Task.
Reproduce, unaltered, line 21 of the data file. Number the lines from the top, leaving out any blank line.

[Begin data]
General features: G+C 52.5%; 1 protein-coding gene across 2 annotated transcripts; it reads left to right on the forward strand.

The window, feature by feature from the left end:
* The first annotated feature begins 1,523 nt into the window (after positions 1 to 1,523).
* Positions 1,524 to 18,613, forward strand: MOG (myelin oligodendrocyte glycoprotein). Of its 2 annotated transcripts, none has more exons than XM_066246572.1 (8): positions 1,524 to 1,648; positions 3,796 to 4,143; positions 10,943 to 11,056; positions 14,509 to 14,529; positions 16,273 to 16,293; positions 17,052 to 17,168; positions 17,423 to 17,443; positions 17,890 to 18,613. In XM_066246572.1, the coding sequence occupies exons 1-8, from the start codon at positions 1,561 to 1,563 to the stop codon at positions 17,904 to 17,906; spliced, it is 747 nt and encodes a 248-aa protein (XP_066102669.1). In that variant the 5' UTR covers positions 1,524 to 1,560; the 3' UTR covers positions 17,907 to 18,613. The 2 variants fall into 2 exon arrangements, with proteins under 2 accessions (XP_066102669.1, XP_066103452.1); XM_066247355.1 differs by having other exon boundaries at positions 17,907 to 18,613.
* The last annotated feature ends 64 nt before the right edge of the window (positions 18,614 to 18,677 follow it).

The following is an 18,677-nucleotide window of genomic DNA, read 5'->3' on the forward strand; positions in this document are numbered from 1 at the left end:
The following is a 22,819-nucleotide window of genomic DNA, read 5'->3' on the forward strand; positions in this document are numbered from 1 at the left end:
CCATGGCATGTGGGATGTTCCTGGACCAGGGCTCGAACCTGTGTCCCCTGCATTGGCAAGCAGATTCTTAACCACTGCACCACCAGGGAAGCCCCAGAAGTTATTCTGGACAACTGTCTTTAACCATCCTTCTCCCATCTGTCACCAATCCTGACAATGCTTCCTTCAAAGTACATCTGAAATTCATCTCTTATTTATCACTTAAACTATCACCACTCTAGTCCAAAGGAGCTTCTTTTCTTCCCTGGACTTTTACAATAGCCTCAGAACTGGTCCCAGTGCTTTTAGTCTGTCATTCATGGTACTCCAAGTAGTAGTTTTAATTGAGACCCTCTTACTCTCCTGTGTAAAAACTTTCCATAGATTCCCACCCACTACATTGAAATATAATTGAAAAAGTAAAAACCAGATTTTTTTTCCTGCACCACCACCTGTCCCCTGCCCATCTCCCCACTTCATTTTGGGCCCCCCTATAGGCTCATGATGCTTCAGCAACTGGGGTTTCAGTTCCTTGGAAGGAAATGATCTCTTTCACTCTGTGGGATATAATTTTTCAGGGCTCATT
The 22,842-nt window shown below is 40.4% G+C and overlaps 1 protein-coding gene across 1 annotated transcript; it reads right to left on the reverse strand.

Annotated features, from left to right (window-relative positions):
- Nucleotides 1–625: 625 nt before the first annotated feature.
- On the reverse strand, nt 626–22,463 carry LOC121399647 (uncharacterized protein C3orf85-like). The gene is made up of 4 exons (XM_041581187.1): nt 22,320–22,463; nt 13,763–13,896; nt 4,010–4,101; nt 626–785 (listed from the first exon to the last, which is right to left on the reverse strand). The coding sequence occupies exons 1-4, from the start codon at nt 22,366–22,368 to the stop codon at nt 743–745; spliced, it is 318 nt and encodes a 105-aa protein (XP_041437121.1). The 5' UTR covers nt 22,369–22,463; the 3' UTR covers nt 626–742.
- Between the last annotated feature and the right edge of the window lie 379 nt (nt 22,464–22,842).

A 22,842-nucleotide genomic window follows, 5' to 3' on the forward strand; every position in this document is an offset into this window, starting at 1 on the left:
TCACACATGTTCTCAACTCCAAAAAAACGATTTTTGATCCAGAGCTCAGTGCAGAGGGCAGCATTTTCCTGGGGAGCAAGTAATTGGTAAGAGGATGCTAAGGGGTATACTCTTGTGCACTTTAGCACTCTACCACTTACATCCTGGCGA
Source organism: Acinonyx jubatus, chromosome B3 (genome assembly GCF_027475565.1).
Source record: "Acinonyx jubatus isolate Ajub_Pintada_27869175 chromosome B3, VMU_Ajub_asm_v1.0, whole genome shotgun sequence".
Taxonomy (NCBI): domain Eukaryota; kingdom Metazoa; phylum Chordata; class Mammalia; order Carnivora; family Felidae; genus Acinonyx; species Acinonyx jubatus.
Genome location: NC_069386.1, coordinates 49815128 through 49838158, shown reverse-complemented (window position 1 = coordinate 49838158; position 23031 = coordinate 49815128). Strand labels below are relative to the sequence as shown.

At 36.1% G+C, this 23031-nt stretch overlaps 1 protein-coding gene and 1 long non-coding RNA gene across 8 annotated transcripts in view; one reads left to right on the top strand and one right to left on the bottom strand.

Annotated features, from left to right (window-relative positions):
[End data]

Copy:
Annotated features, from left to right (window-relative positions):